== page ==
Who Might Benefit from an Irrevocable Trust?

Irrevocable trusts are a versatile and flexible financial tool with uses in lifetime asset protection as well as estate planning.

You might consider an irrevocable trust for your estate-planning needs if:

-you plan to enter a nursing home or other long-term care facility

-you have real estate holdings and need to make provisions for their management

-you are starting early on your estate-planning

This last point is important, as it takes several years to plan and execute a personalized irrevocable trust strategy. With help from Gosselin Law, this process can be made easier and less mystifying.

Read on to learn more about irrevocable trusts and if they might be right for you.

How Does an Irrevocable Trust Work?

In contrast to revocable living trusts, which can be altered at any time by the grantor, once an irrevocable trust is set up it can never be altered. Furthermore, the assets within an irrevocable trust are forever out of the control of the grantor.

It is this permanence and this absolute dissolution of the grantor’s ownership rights over the assets that make planning for an irrevocable trust a several-years-long process. Needing to be so decisive and certain can make an irrevocable trust seem too daunting to use in estate planning, but these trusts offer extensive benefits in return.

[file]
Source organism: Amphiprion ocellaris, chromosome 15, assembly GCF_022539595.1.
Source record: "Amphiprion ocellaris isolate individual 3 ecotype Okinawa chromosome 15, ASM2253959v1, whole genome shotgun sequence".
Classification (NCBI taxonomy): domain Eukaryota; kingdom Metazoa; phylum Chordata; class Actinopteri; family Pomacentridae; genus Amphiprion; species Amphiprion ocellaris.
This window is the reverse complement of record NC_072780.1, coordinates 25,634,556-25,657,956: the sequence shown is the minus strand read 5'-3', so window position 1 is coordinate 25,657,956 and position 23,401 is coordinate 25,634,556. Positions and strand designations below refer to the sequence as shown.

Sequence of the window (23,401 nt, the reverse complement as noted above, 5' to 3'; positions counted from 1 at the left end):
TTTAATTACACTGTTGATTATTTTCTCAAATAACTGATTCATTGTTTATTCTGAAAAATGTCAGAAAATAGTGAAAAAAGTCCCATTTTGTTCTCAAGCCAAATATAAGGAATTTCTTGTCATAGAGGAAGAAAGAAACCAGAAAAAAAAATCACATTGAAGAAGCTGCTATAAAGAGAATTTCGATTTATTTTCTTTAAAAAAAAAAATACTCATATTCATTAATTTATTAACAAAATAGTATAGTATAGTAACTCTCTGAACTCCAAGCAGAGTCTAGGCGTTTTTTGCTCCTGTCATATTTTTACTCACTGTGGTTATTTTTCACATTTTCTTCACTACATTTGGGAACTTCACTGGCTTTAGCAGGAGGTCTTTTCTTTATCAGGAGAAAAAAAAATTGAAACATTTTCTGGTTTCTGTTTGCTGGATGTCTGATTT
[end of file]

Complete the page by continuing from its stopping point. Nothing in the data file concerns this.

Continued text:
What Are the Benefits of an Irrevocable Trust?

Irrevocable trusts are excellent tools for asset protection and for minimizing estate taxes.

Because the assets held in an irrevocable trust no longer belong to the grantor, they are not counted as part of the grantor’s assets in life or estate in death. Doctors and other professionals who face lawsuits often make use of irrevocable trusts to shield their hard-earned assets from legal liability.

When setting one’s affairs in order, irrevocable trusts can protect your real estate assets. By specifying a property manager or other caretaker, you can ensure your rental properties remain profitable even after you have retired or are no longer able to work.

Moreover, because assets held in an irrevocable trust are not considered part of your estate, they are not subject to estate tax. For people with substantial estates, the amount of money saved could be considerable.

Similar to a special needs trust, irrevocable trusts can be used to preserve eligibility for government assistance. For people considering long-term care options, Medicare and Social Security as important sources of income. With an irrevocable trust, they can supplement these income streams to pay for additional medical care without losing eligibility for government programs.

Find Out If An Irrevocable Trust Will Help You

Irrevocable trusts are a lot less daunting with the right partner by your side. Schedule an appointment with one of our experienced attorneys to discuss if an irrevocable trust or other estate-planning tool is right for you. We know our community; we know trusts; we can’t wait to get to know you.

The Power of Trusts
A guide to trusts for asset protection, estate tax avoidance, and legacy management

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